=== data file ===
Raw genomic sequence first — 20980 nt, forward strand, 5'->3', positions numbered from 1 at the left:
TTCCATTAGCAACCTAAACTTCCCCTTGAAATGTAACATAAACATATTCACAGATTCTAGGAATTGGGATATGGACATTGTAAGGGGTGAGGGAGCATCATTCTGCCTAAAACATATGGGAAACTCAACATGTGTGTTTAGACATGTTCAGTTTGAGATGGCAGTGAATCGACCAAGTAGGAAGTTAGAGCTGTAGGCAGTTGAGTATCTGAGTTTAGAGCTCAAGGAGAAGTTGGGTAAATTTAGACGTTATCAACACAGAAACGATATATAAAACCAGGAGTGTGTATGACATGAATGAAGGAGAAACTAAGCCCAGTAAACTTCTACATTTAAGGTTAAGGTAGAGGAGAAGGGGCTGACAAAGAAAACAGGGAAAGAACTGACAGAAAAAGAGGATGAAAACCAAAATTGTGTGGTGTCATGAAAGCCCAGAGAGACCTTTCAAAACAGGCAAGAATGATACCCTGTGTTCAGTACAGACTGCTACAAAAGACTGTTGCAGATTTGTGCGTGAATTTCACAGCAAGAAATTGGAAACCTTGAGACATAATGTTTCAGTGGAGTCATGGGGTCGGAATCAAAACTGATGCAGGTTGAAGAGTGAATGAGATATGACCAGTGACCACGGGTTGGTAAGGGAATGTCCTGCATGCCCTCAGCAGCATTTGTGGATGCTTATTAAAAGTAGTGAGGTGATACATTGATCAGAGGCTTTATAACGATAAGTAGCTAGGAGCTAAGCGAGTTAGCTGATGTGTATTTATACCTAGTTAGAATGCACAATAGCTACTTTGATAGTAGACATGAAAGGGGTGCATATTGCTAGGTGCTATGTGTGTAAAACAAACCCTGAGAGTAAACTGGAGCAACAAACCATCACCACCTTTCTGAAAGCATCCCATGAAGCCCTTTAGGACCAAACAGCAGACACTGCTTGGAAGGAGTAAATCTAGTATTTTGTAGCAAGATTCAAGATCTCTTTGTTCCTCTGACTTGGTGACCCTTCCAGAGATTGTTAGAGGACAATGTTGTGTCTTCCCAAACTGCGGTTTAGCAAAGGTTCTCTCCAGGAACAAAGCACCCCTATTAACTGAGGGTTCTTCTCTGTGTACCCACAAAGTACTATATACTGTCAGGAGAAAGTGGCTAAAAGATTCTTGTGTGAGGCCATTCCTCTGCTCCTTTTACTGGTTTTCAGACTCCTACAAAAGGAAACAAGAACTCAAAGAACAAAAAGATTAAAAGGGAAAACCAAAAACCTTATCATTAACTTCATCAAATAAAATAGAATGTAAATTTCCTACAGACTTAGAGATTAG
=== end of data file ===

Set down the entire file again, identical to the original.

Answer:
Raw genomic sequence first — 20980 nt, forward strand, 5'->3', positions numbered from 1 at the left:
TTCCATTAGCAACCTAAACTTCCCCTTGAAATGTAACATAAACATATTCACAGATTCTAGGAATTGGGATATGGACATTGTAAGGGGTGAGGGAGCATCATTCTGCCTAAAACATATGGGAAACTCAACATGTGTGTTTAGACATGTTCAGTTTGAGATGGCAGTGAATCGACCAAGTAGGAAGTTAGAGCTGTAGGCAGTTGAGTATCTGAGTTTAGAGCTCAAGGAGAAGTTGGGTAAATTTAGACGTTATCAACACAGAAACGATATATAAAACCAGGAGTGTGTATGACATGAATGAAGGAGAAACTAAGCCCAGTAAACTTCTACATTTAAGGTTAAGGTAGAGGAGAAGGGGCTGACAAAGAAAACAGGGAAAGAACTGACAGAAAAAGAGGATGAAAACCAAAATTGTGTGGTGTCATGAAAGCCCAGAGAGACCTTTCAAAACAGGCAAGAATGATACCCTGTGTTCAGTACAGACTGCTACAAAAGACTGTTGCAGATTTGTGCGTGAATTTCACAGCAAGAAATTGGAAACCTTGAGACATAATGTTTCAGTGGAGTCATGGGGTCGGAATCAAAACTGATGCAGGTTGAAGAGTGAATGAGATATGACCAGTGACCACGGGTTGGTAAGGGAATGTCCTGCATGCCCTCAGCAGCATTTGTGGATGCTTATTAAAAGTAGTGAGGTGATACATTGATCAGAGGCTTTATAACGATAAGTAGCTAGGAGCTAAGCGAGTTAGCTGATGTGTATTTATACCTAGTTAGAATGCACAATAGCTACTTTGATAGTAGACATGAAAGGGGTGCATATTGCTAGGTGCTATGTGTGTAAAACAAACCCTGAGAGTAAACTGGAGCAACAAACCATCACCACCTTTCTGAAAGCATCCCATGAAGCCCTTTAGGACCAAACAGCAGACACTGCTTGGAAGGAGTAAATCTAGTATTTTGTAGCAAGATTCAAGATCTCTTTGTTCCTCTGACTTGGTGACCCTTCCAGAGATTGTTAGAGGACAATGTTGTGTCTTCCCAAACTGCGGTTTAGCAAAGGTTCTCTCCAGGAACAAAGCACCCCTATTAACTGAGGGTTCTTCTCTGTGTACCCACAAAGTACTATATACTGTCAGGAGAAAGTGGCTAAAAGATTCTTGTGTGAGGCCATTCCTCTGCTCCTTTTACTGGTTTTCAGACTCCTACAAAAGGAAACAAGAACTCAAAGAACAAAAAGATTAAAAGGGAAAACCAAAAACCTTATCATTAACTTCATCAAATAAAATAGAATGTAAATTTCCTACAGACTTAGAGATTAG